Economic plan: No added borrowing, no service cuts

Published: Wed 8 Oct 2008 12:43 AM
Bill English MP
National Party Finance Spokesman
8 October 2008
Economic plan: No added borrowing, no service cuts
National’s Finance spokesman Bill English says the party’s economic management plan begins to improve the Crown’s financial position and the longer-term productivity of the economy through careful revenue and spending initiatives.
“National will not slash spending at a time when people are looking to the government for a sense of security. In developing our economic management plan, we have concentrated on the fundamentals of the economy, and particularly on laying the foundations for a future increase in productivity.
“We are also beginning to peg back the operating deficits revealed in the pre-election fiscal update.
“New operating allowances will be the same for National over the next three years as they would be under Labour. National’s rebalancing of the tax system is self-funding and requires no cuts to public services or additional borrowing.”
Mr English says over the next term of government the total cost of National’s personal tax cuts is balanced by the revenue savings from:
1. Changes to KiwiSaver.
2. Discontinuing the R tax credit.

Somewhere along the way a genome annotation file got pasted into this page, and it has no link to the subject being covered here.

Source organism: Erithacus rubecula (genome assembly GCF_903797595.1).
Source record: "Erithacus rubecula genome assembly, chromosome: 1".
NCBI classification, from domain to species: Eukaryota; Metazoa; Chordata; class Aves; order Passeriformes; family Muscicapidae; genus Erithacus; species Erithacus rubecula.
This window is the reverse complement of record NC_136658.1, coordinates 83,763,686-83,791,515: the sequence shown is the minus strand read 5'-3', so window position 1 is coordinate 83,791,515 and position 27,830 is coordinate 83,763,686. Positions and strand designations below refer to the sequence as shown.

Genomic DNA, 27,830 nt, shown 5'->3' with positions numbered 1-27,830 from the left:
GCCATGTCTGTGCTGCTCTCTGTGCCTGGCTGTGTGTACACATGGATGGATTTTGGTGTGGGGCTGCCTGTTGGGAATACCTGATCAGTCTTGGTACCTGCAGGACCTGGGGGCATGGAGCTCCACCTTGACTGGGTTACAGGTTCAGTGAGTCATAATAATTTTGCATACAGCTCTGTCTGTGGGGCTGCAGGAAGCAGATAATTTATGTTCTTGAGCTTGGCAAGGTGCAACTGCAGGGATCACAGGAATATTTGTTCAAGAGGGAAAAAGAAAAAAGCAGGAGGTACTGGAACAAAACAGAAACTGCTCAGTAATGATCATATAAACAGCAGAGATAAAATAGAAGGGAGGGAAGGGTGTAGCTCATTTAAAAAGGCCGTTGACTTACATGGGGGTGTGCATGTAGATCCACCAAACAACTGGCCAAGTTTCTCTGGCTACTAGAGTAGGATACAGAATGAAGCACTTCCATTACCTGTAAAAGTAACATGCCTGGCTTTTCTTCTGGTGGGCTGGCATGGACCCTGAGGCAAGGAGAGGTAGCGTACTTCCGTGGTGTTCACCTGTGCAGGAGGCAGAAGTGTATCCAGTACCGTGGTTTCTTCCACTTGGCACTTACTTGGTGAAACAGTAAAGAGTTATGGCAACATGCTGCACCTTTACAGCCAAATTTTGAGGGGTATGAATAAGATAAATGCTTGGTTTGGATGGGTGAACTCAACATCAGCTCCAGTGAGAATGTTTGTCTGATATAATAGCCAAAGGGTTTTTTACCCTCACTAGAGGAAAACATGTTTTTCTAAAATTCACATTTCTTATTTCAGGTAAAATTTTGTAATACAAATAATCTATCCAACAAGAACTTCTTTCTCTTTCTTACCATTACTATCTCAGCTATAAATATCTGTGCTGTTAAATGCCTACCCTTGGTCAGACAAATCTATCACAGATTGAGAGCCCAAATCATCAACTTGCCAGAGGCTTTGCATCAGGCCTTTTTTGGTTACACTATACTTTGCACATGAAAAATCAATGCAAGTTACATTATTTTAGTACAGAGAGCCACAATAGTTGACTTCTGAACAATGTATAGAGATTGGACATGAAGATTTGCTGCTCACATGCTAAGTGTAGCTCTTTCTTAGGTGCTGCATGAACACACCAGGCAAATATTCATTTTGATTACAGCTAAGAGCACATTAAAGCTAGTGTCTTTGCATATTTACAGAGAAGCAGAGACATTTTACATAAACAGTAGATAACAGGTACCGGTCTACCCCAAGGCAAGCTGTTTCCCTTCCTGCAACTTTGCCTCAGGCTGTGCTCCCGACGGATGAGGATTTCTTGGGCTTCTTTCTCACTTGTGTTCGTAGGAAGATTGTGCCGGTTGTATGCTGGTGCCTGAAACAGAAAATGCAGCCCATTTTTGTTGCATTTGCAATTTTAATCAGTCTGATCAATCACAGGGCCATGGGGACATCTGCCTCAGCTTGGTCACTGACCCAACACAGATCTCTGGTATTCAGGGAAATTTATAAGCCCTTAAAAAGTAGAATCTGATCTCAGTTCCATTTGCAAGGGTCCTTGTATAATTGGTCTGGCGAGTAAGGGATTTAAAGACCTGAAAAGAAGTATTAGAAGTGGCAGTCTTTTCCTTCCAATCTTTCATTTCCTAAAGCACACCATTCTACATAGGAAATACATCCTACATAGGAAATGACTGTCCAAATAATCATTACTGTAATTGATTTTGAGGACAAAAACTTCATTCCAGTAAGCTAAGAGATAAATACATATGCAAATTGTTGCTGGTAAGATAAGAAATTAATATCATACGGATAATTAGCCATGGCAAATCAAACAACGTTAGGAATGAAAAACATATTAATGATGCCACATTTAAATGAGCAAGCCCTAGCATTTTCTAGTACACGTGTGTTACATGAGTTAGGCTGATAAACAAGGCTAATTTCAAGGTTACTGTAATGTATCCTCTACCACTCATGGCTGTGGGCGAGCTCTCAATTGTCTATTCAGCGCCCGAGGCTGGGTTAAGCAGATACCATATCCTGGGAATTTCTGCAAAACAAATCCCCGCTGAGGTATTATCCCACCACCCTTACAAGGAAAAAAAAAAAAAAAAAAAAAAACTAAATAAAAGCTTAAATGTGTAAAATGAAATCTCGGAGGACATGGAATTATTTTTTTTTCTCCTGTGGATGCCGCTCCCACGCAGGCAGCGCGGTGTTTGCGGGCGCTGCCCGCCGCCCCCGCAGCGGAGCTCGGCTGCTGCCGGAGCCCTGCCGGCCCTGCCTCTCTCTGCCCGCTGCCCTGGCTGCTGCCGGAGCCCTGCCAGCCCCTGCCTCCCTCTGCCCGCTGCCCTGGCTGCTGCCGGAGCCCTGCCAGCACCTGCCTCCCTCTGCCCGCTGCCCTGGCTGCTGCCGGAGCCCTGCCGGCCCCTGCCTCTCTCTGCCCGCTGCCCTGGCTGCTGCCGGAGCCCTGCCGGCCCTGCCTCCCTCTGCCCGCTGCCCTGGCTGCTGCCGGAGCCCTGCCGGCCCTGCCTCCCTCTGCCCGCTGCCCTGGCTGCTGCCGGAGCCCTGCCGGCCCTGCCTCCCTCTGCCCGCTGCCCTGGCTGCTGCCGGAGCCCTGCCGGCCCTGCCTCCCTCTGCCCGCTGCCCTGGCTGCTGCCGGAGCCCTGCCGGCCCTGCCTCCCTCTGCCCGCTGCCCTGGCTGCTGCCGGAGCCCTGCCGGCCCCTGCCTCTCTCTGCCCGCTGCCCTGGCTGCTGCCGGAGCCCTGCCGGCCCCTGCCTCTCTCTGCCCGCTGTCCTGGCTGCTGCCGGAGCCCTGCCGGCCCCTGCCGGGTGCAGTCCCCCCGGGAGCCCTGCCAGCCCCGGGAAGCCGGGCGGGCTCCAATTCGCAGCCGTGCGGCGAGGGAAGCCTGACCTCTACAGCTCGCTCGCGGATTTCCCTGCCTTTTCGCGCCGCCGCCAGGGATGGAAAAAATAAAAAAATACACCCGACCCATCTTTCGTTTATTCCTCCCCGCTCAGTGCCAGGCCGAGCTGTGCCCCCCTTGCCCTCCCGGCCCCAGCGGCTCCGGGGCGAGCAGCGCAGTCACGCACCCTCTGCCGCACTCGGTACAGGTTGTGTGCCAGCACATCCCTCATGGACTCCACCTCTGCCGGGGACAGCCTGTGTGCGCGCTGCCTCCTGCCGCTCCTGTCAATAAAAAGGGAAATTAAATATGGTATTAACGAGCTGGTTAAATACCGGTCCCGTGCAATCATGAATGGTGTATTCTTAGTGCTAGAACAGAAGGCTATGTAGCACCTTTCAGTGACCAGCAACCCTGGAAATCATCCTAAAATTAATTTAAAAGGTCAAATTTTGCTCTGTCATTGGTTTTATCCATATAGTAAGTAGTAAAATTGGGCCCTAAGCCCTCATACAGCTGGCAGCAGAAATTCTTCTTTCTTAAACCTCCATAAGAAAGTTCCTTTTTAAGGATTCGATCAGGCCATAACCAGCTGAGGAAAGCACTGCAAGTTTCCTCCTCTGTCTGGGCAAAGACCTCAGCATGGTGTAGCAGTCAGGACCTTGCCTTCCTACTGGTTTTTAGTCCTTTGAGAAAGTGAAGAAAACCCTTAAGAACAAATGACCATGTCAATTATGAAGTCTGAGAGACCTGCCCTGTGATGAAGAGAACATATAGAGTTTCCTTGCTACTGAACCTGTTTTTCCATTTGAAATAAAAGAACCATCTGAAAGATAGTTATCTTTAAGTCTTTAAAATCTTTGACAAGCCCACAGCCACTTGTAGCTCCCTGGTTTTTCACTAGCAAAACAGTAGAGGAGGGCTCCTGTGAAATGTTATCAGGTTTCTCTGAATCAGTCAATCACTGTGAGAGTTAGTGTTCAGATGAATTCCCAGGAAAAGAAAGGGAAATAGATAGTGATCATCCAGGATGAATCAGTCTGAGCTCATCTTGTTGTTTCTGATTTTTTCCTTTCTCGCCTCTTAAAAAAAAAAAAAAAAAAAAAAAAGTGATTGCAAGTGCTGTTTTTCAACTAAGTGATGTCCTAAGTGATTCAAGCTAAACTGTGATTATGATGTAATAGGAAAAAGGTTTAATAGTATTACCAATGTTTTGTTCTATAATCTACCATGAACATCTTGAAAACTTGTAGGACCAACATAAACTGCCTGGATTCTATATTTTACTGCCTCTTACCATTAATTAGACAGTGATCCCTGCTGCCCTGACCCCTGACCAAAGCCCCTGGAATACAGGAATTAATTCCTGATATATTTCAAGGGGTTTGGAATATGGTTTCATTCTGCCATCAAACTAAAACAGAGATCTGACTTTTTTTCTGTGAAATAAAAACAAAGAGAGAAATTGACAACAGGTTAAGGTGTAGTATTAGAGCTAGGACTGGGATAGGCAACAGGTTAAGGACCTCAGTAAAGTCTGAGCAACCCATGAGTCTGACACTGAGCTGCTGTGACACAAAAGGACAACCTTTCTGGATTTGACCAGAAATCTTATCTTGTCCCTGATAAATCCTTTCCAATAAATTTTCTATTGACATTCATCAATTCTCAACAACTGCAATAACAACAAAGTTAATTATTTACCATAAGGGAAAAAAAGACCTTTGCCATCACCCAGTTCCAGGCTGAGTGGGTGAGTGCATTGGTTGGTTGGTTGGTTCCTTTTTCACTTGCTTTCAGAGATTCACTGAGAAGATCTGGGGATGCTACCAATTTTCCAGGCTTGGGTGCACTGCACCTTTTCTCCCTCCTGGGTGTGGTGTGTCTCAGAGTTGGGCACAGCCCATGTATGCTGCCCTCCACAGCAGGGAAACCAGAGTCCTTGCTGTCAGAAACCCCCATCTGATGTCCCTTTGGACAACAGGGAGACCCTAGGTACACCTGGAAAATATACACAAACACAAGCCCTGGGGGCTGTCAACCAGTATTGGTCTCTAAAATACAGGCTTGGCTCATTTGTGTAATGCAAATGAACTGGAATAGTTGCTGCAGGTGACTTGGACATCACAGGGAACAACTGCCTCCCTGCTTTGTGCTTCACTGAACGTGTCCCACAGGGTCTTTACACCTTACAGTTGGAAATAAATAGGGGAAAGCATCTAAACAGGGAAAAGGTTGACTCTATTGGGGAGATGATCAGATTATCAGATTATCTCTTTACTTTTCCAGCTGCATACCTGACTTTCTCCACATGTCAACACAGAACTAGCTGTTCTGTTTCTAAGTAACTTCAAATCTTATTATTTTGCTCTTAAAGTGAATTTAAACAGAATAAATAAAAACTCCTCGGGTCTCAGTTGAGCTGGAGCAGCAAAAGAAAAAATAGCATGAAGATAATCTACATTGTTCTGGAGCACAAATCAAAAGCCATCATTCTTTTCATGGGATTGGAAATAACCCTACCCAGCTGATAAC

3. Replacing Labour’s proposed tax cuts.
“Overall, our fiscal policy does not result in any requirement for additional borrowing over the medium term.
“In light of the recent sharp decline in the New Zealand economy and the marked increased in debt signalled in the Prefu, National has also phased the implementation of its infrastructure spending over the first three years to avoid putting additional strain on the Crown’s fiscal position.
“The impact of international financial market turmoil has been exacerbated by imbalances in New Zealand's economy that were already apparent.
“Increased infrastructure spending will help address some of these imbalances. It will be an important part of sparking growth in the economy over the next few years. It will also be a key factor in improving the productivity of the New Zealand economy as we begin to move out of this recession and into a period of growth.”

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